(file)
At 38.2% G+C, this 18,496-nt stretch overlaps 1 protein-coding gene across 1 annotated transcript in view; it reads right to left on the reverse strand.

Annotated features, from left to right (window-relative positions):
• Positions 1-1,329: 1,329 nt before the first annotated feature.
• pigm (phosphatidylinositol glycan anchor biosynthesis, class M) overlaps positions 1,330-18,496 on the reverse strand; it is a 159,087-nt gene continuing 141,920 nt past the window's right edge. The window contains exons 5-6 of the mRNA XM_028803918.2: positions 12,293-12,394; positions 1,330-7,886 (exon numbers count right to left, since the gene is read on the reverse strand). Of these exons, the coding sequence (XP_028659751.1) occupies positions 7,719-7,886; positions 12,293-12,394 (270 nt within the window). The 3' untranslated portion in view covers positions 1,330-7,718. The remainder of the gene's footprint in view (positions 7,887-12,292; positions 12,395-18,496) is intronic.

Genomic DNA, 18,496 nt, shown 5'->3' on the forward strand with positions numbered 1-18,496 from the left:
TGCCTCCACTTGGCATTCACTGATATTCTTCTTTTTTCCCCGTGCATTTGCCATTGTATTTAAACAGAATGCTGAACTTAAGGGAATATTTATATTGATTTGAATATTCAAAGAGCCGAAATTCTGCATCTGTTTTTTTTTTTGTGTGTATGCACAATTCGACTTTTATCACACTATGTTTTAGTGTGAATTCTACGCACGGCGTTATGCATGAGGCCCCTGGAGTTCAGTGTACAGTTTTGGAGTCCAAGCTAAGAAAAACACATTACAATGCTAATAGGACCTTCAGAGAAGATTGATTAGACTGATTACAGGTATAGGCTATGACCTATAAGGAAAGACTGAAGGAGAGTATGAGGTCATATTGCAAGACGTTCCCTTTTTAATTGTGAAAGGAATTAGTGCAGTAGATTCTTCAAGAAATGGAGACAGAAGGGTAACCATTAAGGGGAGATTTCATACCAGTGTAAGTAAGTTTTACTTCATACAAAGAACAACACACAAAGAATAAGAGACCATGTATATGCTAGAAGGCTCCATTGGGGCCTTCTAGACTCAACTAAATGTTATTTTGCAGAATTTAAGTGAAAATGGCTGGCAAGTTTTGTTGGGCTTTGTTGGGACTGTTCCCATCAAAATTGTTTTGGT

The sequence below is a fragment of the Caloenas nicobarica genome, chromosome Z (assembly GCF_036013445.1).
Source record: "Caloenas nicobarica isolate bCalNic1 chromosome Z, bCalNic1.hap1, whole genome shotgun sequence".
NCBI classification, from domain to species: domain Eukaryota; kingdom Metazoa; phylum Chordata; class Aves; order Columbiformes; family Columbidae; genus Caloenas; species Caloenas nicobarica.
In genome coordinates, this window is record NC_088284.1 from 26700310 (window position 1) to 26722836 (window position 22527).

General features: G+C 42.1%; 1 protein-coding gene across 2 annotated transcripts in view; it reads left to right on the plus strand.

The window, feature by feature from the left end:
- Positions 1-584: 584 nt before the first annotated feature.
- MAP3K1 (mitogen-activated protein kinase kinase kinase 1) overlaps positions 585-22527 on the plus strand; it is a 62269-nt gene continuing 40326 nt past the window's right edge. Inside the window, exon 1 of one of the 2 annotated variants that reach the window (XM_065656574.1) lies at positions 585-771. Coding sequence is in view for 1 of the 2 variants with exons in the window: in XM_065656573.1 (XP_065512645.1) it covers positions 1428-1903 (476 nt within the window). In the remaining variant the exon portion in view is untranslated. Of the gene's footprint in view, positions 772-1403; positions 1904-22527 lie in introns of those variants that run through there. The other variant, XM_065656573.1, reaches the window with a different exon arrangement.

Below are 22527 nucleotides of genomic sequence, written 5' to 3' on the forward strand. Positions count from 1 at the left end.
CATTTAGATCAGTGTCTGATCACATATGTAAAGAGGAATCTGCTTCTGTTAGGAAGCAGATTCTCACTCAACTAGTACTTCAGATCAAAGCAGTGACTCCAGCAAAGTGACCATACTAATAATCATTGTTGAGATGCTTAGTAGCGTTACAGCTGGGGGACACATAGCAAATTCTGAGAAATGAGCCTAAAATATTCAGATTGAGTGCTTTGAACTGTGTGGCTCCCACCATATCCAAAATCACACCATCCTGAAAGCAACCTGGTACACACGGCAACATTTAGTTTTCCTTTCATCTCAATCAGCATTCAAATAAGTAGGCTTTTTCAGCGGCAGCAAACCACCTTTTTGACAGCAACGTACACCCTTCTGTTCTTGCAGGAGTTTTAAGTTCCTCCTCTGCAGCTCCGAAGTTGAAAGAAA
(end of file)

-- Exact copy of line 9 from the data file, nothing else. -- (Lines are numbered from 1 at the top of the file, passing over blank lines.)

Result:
NCBI classification, from domain to species: domain Eukaryota; kingdom Metazoa; phylum Chordata; class Aves; order Columbiformes; family Columbidae; genus Caloenas; species Caloenas nicobarica.